As part of the analysis provided to the Task Force, researchers at Iowa State University (ISU) were asked by the Iowa Economic Development Authority (IEDA) to undertake an assessment of the science supporting agriculturally based carbon markets. This report includes the work of 51 faculty members, staff, postdoctoral associates, and graduate student scholars associated with four colleges, four institutes and centers, and 13 departments throughout ISU.
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National Organic Agriculture Directory
The National Organic Agriculture Expertise Directory was first published by Iowa State University in 2005 and was based on surveys sent to the Land-Grant University (LGU) in each state to determine the number of researchers and extension staff working in organic agriculture.

The greater number of faculty and staff working in organic ag in 2021 reflects the growing demand from producers interested in organic practices and the environmental solutions organic farming can offer. 123 LGU individuals from all 50 states self-identified as working in organic ag research and extension.

Previously known as SP 0273 - National Directory Organic Agriculture Expertise July 2005
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Natural (Organic) Fertilization for Turf
Increased environmental concerns surrounding soluble nitrogen sources have forced many to reconsider organic fertilizers. Organic fertilizers, as well as slow-release synthetic sources, release small amounts of nitrogen over long periods. University research from across the country has concluded that when applied correctly, organic and slow-release products will reduce environmental impact.
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Landforms and Geology - Iowa's Nature Series
From ocean-front property to spruce forest to today's rich organic prairie soils, Iowa's geological past is a fascinating story that can be told through careful inspection of the land beneath our feet. This article explores the long-view history of Iowa's landscapes and explains how the hills and valleys we call home were formed over millennia. To learn more about Iowa's Landforms and Geology, download the supplement article WL 17K - Geological Places to Visit.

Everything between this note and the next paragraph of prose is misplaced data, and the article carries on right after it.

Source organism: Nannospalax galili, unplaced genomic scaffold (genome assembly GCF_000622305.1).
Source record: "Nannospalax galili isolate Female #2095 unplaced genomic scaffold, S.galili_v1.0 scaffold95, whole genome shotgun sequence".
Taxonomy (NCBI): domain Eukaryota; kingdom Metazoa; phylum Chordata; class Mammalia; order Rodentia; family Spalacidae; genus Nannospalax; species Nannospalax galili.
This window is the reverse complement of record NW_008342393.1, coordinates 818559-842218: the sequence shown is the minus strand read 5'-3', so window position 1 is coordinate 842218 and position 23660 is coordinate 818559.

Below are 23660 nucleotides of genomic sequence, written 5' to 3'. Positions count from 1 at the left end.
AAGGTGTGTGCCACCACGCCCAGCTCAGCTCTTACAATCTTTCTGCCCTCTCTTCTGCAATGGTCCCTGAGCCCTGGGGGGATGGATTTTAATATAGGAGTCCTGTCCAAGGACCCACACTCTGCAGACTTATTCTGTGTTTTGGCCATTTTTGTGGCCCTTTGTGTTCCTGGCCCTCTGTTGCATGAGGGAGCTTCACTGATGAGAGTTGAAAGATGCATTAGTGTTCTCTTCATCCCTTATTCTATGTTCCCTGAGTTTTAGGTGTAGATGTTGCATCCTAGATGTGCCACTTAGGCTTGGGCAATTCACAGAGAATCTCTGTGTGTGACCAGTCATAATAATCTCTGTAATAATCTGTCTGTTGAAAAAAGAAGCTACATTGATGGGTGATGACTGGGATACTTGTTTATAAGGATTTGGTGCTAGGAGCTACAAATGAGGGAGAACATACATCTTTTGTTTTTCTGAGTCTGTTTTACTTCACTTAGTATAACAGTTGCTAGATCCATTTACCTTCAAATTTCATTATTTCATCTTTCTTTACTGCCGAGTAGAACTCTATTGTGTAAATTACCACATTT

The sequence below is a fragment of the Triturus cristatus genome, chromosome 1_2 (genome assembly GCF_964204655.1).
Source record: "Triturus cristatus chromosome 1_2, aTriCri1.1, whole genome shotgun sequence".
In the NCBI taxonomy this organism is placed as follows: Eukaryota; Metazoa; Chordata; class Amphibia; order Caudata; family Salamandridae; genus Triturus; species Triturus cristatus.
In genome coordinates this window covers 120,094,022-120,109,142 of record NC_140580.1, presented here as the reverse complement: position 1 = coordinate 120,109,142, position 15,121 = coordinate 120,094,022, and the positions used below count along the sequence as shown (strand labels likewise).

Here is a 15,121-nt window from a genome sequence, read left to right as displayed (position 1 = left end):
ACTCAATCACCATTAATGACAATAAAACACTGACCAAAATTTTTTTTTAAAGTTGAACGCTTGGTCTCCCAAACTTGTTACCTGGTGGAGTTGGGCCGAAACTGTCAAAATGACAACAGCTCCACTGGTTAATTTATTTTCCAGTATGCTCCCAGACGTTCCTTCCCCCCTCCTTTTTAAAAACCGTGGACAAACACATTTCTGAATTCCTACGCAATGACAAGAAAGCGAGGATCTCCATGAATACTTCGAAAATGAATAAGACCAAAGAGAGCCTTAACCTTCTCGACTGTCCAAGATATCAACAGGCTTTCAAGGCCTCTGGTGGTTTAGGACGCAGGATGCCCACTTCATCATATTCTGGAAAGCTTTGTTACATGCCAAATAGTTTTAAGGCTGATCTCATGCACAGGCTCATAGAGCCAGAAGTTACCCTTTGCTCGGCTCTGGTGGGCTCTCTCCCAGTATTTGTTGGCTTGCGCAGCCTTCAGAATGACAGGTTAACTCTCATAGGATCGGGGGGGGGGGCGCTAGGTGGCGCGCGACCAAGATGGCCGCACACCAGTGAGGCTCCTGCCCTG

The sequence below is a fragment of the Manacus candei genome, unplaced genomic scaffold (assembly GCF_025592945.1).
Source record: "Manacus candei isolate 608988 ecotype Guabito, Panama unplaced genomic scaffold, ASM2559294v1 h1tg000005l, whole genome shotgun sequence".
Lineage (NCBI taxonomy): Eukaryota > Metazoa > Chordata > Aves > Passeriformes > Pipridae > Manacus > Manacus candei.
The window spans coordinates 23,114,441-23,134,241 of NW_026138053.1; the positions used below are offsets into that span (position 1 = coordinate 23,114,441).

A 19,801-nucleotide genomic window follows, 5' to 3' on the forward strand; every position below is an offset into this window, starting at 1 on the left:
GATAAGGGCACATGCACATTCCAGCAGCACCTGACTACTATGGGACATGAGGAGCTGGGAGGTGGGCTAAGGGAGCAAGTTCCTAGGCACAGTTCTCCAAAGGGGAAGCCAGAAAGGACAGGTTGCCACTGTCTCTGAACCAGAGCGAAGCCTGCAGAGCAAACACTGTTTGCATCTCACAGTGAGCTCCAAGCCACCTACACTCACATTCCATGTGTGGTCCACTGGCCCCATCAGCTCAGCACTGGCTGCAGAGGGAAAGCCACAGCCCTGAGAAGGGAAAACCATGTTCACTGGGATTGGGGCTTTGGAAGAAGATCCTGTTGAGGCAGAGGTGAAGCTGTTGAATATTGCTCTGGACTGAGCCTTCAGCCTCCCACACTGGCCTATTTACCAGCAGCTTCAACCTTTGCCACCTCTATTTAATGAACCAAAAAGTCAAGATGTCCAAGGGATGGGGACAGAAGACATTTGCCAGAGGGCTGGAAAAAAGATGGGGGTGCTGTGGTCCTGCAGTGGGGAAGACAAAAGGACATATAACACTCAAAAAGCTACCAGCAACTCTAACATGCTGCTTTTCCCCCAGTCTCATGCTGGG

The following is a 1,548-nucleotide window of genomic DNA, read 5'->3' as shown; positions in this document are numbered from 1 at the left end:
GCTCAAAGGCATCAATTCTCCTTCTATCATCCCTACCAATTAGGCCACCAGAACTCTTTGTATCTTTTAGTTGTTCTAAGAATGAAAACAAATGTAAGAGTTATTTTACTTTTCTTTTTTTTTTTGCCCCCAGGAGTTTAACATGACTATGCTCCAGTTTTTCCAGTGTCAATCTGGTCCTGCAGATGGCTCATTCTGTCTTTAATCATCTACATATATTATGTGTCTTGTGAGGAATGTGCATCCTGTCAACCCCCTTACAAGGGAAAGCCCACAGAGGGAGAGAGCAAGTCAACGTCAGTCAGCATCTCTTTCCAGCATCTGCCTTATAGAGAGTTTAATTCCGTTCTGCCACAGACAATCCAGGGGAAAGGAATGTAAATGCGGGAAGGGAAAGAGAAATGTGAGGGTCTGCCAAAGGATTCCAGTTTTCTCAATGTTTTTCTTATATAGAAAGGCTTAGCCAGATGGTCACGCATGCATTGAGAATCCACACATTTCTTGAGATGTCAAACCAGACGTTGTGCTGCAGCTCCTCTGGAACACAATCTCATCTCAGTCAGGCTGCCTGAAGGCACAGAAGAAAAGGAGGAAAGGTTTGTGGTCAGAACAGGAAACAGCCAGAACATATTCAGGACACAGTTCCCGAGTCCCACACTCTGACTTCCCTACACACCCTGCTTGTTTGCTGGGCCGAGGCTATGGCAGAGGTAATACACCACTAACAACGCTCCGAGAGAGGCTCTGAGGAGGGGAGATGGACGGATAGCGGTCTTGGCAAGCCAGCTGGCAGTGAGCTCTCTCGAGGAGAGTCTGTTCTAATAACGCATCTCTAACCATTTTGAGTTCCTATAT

The Iowa’s Nature series was a collaborative project between Iowa State University Extension and Outreach, the Iowa Association of Naturalists, and the Iowa Department of Natural Resources with support from the Resource Enhancement and Protection Program. To learn more about the project, visit https://naturalresources.extension.iastate.edu/Iowas-Nature
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Estimating Grape Maturity by Titratable Acidity - Grape Maturity Series
This publication will show how to measure titratable acidity in wine samples. Titratable acidity is a measurement that approximates total acidity in must and wine, and is indicative of the sensory perception of tartness. TA measures both the dissociated and un-dissociated acids neutralized by a base.

A solid understanding of the organic acid composition of the must is very important for the winemaker to:
  • Determine the harvest time and wine style. 
  • Decide on any must treatments prior to fermentation. 
  • Monitor the stability of a wine, e.g. if malolactic fermentation is intended, or not.
  • Comply to minimum and maximum acid level regulations set by the TTB.
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Integrating poultry into an organic vegetable cropping system: benefits, challenges, and considerations
Commonly researched and implemented methods of crop-livestock integration in the United States include grazing livestock on cover crops, rotational grazing of permanent pasture, and grazing livestock on crop residues such as corn or wheat. A less space-intensive alternative for vegetable growers is the use of chickens introduced into a vegetable rotation. One of the advantages of vegetable-poultry integrated systems is the opportunity for an organic producer to integrate chicken production in the farm’s existing cropping system, where chickens provide natural fertilizer for crops. The addition of chickens, along with the already implemented cover crops, could move organic growers closer to their goals of relying upon on-farm produced inputs, or those produced nearby, and meet crop and livestock needs for feed and soil nutrition.